It’s been about two years since Salpa’s President Jean-Paul Burrus bought a cocoa plantation in Ecuador. And about a year and a half since he bought a second one.
It hasn’t exactly been an easy road for the Swiss ceo though, who’s in his early 60’s and embarking on a new journey, with his company.
Aside from the South American country’s all-encompassing humidity, the seven-hour time difference and the language barriers, there’s also the fact that it takes at least three years for a cocoa tree to even produce usable pods.
And now, when Salpa needs chocolate, they have to do a lot more than call a supplier and request a shipment. When using supplies they grow themselves, they have to plan out at least three months in advance.
Of course, that doesn’t mean Burrus regrets his decision to invest in cocoa plantations for even a second. In fact, when asked if there was a moment he knew he made the right decision to purchase the fields, he says, 100 percent of every single day.
“I’m 62, and to have a new project like this, it’s very exciting,” he says.
Plus, he just wears hats in the fields to fight the sun, he sleeps well on planes so the jet lag doesn’t bother him, and his wife is fluent in Spanish. As for the cocoa, well he’s willing to wait three years for usable pods if it means he gets total control over the entire process.
“It’s very exciting because we control the quality of the bean,” Burrus says.
Turning beans into chocolates
It’s been an incredible two years for Burrus and The Salpa Group, which owns the French chocolate brand Yves Thuriès.
Salpa, which sells chocolate, coffee and tea under various brands, sells its chocolate under the Yves Thuriès brand in the United States, named after Yves Thuries, a well-known pastry chef who has twice been awarded “Best Craftman” in France.
All of the company’s chocolates are produced in France, and the brand’s signature is the macaron shape, which comes in flavors like crème brulee, key lime, tea matcha, peppermint. And of course, Yves Thuries creates new recipes every year taking into consideration the local tastes but with a French style and French production.
“We want to offer something unique to our consumers” says Charlotte Courcier, export general manager.
And now, just two years after buying the cocoa fields in Ecuador, nearly all the chocolate for Salpa’s confectionery brands like Yves Thuries (pictured) is being supplied with cocoa from the Ecuador plantations, named San Fernando One and San Fernando Two as a tribute to Fernand Burrus, Jean-Paul’s grandfather a chocolate industry pioneer in Eastern France.
In total, between the two farms, Salpa has 500 hectares of cocoa tree plantations, and supplies about 700 tons of raw cocoa to the flagship chocolate makers in the group, which is about 70 percent of all the cocoa mass they use. By next year, he hopes that’s at 100 percent.
Aside from the fact that it takes a long time to get usable pods from a cocoa tree, Burrus also didn’t want to switch over to his cocoa too fast, lest he risk changing the flavor profile too dramatically, too quickly.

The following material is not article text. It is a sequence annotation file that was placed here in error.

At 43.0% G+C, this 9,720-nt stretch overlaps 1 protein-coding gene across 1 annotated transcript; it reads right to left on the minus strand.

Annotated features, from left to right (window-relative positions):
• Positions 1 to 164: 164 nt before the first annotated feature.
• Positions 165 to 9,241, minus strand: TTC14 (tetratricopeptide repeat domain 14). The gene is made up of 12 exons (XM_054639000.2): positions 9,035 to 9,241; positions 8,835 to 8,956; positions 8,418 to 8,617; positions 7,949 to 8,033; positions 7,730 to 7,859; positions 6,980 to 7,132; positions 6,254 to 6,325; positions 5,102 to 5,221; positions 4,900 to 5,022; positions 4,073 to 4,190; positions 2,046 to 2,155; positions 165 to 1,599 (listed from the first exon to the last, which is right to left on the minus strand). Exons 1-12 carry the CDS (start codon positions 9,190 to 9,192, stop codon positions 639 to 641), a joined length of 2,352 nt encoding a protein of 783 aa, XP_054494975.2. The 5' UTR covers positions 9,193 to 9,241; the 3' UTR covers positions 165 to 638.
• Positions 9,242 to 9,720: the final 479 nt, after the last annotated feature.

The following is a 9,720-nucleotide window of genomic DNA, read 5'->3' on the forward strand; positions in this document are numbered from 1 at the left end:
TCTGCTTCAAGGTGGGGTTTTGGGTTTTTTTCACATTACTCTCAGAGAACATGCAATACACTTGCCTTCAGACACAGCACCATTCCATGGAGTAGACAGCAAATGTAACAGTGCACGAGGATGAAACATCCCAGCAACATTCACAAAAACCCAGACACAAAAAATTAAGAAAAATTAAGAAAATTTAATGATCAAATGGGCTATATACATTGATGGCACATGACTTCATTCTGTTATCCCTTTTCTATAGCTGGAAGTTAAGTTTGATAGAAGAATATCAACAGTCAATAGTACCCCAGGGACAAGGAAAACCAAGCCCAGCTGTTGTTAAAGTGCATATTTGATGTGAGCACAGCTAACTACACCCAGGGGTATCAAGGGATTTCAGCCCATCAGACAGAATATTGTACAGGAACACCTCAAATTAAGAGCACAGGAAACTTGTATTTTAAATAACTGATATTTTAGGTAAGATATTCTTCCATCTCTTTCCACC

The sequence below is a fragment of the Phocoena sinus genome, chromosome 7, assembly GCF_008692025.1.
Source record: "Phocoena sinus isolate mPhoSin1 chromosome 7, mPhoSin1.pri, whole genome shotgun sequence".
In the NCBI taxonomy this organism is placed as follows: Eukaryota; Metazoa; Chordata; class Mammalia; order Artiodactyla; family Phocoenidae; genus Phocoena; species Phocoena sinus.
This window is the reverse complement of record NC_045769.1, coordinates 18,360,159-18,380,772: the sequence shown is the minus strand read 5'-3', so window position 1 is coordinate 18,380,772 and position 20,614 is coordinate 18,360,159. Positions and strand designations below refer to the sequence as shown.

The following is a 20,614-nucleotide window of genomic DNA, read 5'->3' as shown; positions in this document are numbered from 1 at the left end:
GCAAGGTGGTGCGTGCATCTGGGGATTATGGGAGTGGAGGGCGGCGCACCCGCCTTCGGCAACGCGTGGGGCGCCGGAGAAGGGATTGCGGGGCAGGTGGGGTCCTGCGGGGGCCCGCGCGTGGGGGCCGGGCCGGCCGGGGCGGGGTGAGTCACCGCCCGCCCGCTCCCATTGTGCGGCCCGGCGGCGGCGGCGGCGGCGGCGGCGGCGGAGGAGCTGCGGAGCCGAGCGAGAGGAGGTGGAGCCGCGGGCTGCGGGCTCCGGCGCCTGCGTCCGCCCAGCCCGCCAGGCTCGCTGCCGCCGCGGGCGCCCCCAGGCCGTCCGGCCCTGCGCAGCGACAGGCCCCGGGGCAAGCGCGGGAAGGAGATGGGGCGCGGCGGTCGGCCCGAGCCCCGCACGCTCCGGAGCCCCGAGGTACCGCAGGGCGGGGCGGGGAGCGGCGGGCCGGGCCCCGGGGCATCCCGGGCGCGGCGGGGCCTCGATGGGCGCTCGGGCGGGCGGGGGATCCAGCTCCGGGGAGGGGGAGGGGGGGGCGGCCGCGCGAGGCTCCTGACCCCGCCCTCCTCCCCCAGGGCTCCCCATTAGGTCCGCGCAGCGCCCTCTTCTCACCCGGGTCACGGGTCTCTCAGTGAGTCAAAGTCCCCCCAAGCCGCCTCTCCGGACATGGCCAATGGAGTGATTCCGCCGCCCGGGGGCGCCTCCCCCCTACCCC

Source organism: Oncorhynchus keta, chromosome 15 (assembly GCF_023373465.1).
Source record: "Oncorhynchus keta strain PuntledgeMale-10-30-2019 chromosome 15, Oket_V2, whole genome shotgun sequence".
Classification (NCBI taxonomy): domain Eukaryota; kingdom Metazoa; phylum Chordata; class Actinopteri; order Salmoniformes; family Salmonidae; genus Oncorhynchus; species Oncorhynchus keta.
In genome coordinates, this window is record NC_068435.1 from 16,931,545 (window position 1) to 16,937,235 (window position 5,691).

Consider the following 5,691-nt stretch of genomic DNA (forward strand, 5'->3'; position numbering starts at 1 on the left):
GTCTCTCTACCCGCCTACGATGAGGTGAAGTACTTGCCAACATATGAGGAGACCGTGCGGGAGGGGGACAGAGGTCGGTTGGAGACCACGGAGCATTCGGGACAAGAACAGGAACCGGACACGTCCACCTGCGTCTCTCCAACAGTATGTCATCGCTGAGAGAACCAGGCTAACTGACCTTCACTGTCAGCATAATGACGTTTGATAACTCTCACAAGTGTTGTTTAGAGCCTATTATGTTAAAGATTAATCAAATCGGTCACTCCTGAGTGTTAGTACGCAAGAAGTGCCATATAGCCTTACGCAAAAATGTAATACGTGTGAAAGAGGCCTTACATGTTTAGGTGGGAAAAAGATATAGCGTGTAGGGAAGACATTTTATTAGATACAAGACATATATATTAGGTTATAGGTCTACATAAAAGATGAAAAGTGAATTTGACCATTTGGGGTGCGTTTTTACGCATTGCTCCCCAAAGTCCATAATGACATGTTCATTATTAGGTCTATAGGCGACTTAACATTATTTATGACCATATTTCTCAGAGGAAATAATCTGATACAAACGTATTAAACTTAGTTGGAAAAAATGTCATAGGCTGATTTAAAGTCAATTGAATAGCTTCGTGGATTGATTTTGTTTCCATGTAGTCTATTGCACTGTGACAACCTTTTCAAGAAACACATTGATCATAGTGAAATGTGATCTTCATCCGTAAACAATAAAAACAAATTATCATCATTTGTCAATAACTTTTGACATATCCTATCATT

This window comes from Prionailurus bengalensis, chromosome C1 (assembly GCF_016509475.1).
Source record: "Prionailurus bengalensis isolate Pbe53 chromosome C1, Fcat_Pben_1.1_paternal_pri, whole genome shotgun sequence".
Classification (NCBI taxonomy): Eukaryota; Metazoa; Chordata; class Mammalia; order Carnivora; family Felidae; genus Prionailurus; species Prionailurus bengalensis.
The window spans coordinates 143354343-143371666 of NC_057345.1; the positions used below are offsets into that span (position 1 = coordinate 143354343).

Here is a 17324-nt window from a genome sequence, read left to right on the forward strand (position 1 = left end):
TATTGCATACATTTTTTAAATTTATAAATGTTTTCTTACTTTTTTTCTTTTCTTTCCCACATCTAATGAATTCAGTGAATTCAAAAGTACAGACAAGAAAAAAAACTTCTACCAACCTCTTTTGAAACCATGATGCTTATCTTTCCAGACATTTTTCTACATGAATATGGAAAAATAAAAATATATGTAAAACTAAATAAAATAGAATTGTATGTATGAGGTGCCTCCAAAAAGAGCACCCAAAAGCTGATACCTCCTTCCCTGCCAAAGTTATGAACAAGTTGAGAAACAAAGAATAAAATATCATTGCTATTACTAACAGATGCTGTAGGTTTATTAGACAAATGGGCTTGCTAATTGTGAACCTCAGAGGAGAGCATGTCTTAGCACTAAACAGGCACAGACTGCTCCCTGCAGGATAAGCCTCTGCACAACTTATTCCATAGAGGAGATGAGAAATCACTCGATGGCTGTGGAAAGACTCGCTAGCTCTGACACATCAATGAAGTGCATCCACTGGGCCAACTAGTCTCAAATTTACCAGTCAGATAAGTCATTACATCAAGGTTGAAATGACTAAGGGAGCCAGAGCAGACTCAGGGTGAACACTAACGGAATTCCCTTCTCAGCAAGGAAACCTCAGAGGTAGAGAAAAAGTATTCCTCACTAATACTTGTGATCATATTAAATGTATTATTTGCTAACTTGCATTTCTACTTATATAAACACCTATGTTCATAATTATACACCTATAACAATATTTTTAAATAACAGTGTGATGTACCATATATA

And although he loves having control over the entire chocolate-making process — literally from bean to bar — he says it’s been even more important for the company to have an authentic story to tell.
Burrus and his wife Catherine regularly invite people down to see the fields themselves, giving them the chance to see where chocolate comes from first hand. For example, while the company was hosting Candy Industry Magazine, Burrus was also simultaneously hosting two Swiss chocolate makers, Nicolas Bihler and his father Jean-Willy, of Goldkenn Swiss Chocolate. The company uses chocolate from Salpa’s fields in Ecuador to make creations like The Goldkenn gold bullion bar.
And it’s impossible not to be in awe of the experience. Walking through the dirt paths in the cocoa fields and seeing the little pink flowers on the trees that blossom into tiny red cocoa pods that eventually grow big enough to harvest is breathtaking.
“We have increased our sales because we can communicate about our cocoa from Ecuador,” Burrus says. “It’s a big motivation for our customers.”
Salpa also has a banana plantation (pictured) on one of the farms, which were more of a happenstance than an outright decision. They were part of the farm that Burrus purchased, so he decided to get into the banana exporting business. And it has the added benefit of helping his cocoa fields, where banana trees can offer shade to young cocoa trees that only grow when they aren’t in direct sunlight.
Burrus chose South America over Africa — another part of the world where cocoa grows well, and which is a little closer to France — for a number of reasons. The most important of which is that you can’t hold a land title in Africa, but you can in South American countries.
As for why he specifically picked Ecuador, it was part fate and part good business sense.
Burrus knew someone in France who had a farm in Ecuador and he helped Burrus see that he could actually own a field a world away. Then he met an Ecuadorian diplomat to France, and after that went well, he knew exactly where he wanted to purchase his cocoa plantation.
Plus many of the regulatory laws are similar in Ecuador to those in Europe.
There’s also the fact that Ecuador seems to be the perfect environment for his favorite crop.
“The cocoa from Ecuador is one of the best in the world,” Burrus says.
Burrus and his wife love the country so much that they recently bought a hacienda in Guayaquil, Ecuador, which is in the southern part of the country, so that they can have a permanent place to stay when they are in the country. It’s about two hours from one of the plantations, near Naranjal, and about an hour and a half from the other near Milagro.
He spends about 60 days a year in Ecuador, not that he’s complaining. Burrus loves the tropical atmosphere, the fresh seafood, and the delicious fruit. And his Spanish gets better every day.
It’s been quite the journey though.
“In the beginning it was a lot of work,” Burrus says. “I knew about cocoa, but there’s a big difference between knowing and doing.”
The real heart of the Ecuadorian operations though is Neil Chiquet, a Frenchnative who is living in Guayaquil and running Salpa’s operations in the country.
He fluidly swaps between French, English and Spanish in his daily work, and will likely forget more about cocoa trees than most people will ever know.
Chiquet was already working for a French cocoa company in Ecuador when Burrus tapped him to run his plantations in the country.
Burrus says Chiquet is vital because he’s a French man running the operations, which helps Burrus run a plantation a half a world away with confidence.
“You need to have your own people,” he explains.
Chiquet says it’s been an incredible experience, being in charge of such an operation, especially with someone like Burrus, who is always propelling things forward.